Julian Perkins & Emma Abbate
+ Clementi: Sonata in E flat, op 14/3
[dropcap]A[/dropcap] review of the first volume of Julian Perkins and Emma Abbate’s survey of Mozart piano duets appeared in February 2017. This second volume completes the survey and – as with vol. 1 – throws in an extra work by a contemporary. Also like its predecessor the instruments used come from the collection built up by Richard Burnett at Finchcocks, where the earlier issue was recorded. This time the Mozart sonatas are played on a grand fortepiano built by Michael Rosenberger in Vienna around 1800, the Clementi on an undated instrument built by the Clementi company in London in the 1820s. The Rosenberger is an instrument of rich tonal quality that suits the scale of the great F-major Sonata rather better than the early K19d, for which I found it rather too beefy. The sound, too, is a little more resonant than that on the earlier issue.
Much the most important work here is K497, which dates from 1786, a year of exceptionally rich achievement for Mozart, including of course Le nozze di Figaro. From the outset of the beautifully poised Adagio that prefaces the opening Allegro, the work displays total mastery of intricate dialogue between the players, a real sense of contrasted textures between solo and concertante writing and, as one might expect at this period, considerable contrapuntal complexity. There is, too, as one might equally expect of a work dating from the year of Figaro, a strong dramatic element, tense in the development of the opening movement, of a more playful buffo nature in the finale.
Mozart was already displaying an inherent sense of drama in K19d, composed just over 20 years earlier, almost certainly for him and his sister Nannerl to play, as the famous family portrait of 1780-81 probably illustrates. It is a work of considerable charm and fun that calls for much fleet finger-work of the kind impressively supplied by Perkins (who I throughout mention first not from any lapse of manners but because he plays primo) and Abbate, who as on the earlier CD add often witty ornamentation in repeats. Curiously, they here repeat the second half of the opening Allegro where Mozart did not ask for it, but fail to do so in the outer movements of K497, where he did.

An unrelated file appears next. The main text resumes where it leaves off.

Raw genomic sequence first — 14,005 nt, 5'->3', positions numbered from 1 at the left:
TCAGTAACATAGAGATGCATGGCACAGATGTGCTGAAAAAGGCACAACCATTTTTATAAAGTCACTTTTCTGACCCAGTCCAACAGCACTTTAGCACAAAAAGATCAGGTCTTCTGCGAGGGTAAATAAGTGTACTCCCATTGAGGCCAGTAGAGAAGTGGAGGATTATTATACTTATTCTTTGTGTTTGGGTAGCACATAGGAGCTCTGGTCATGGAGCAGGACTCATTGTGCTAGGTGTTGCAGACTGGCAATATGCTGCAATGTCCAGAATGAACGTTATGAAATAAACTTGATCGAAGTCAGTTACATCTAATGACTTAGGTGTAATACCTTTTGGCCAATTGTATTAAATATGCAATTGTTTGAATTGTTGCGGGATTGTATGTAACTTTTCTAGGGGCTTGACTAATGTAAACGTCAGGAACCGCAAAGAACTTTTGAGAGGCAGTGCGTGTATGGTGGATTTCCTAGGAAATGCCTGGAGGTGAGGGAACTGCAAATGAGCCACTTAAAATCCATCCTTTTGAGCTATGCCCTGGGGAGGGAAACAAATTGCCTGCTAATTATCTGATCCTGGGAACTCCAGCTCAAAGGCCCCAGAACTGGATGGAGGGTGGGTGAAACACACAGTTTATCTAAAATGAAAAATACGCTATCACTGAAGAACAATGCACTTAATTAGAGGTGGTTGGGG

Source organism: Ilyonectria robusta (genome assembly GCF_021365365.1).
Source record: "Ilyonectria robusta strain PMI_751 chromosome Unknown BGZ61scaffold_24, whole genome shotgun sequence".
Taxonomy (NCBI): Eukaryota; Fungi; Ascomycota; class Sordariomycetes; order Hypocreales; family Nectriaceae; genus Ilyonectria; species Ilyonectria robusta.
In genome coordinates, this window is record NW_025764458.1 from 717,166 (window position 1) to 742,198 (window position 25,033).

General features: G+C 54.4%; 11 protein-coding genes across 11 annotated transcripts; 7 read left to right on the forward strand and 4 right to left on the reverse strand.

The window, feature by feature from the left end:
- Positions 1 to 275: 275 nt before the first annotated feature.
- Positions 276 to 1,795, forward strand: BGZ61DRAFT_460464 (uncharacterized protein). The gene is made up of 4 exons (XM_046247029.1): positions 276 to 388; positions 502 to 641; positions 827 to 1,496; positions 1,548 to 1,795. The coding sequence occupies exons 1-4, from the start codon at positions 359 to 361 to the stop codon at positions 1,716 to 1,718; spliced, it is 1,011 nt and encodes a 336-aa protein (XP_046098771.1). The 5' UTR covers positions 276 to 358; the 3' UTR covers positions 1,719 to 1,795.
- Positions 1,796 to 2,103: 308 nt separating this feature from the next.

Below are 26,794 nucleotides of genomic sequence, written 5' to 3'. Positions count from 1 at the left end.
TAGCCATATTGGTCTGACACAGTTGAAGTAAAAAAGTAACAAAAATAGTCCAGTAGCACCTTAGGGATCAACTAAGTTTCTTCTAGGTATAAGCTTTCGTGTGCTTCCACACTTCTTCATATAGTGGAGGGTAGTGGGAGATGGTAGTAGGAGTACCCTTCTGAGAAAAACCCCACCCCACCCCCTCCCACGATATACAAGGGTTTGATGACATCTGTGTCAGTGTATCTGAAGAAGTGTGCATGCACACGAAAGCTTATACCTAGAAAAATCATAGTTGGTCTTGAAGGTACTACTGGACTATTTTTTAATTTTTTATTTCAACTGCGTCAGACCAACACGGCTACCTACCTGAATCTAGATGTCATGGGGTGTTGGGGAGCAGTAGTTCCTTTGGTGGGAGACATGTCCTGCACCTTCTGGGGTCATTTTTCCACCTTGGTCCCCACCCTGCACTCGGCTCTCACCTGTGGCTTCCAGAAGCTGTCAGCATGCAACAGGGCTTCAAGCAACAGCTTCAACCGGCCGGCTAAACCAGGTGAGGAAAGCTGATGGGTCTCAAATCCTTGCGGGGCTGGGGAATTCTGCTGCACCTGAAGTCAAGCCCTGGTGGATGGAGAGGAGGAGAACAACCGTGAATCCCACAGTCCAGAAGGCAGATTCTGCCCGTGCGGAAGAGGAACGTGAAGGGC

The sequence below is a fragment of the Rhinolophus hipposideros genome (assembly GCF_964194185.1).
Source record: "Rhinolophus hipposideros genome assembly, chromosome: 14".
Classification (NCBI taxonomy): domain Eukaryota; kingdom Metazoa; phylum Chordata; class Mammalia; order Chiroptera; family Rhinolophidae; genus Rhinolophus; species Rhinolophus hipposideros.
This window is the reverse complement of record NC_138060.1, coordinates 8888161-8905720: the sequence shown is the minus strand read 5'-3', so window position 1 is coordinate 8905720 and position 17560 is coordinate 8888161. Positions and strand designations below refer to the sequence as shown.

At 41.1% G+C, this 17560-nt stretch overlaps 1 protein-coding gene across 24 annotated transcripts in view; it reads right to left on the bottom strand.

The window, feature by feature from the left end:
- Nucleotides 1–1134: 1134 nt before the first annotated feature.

The final Mozart work is an oddity, a hybrid work consisting of two incomplete movements originally published by Andre in 1853 and included in Mozart Neue Ausgabe in this form. Later paper dating by Alan Tyson established that the opening Allegro had no connection with the following Andante, which is not only cast in a much simpler style but dates from three years later (1791). Nonetheless this has not prevented Robert Levin from undertaking a completion, which to my ears forms an uncomfortable juxtaposition between the inventive complexity of the opening movement and the Andante.
The Clementi sonata sits uneasily here, particularly since it follows K497 in the running order. It is indeed rather devoid of significant substance, being full of showy passagework that demands considerable dexterity from the performers but not a lot of concentration from the listener. Doubtless it might make a better effect in other company.
As already suggested, the stylish, fluent performances maintain the high level attained in the first disc. I did wonder if more might have been made of Mozart’s dynamic contrasts in K497’s opening Adagio, but that’s a minor point in the context of such thoroughly rewarding and sympathetic playing.
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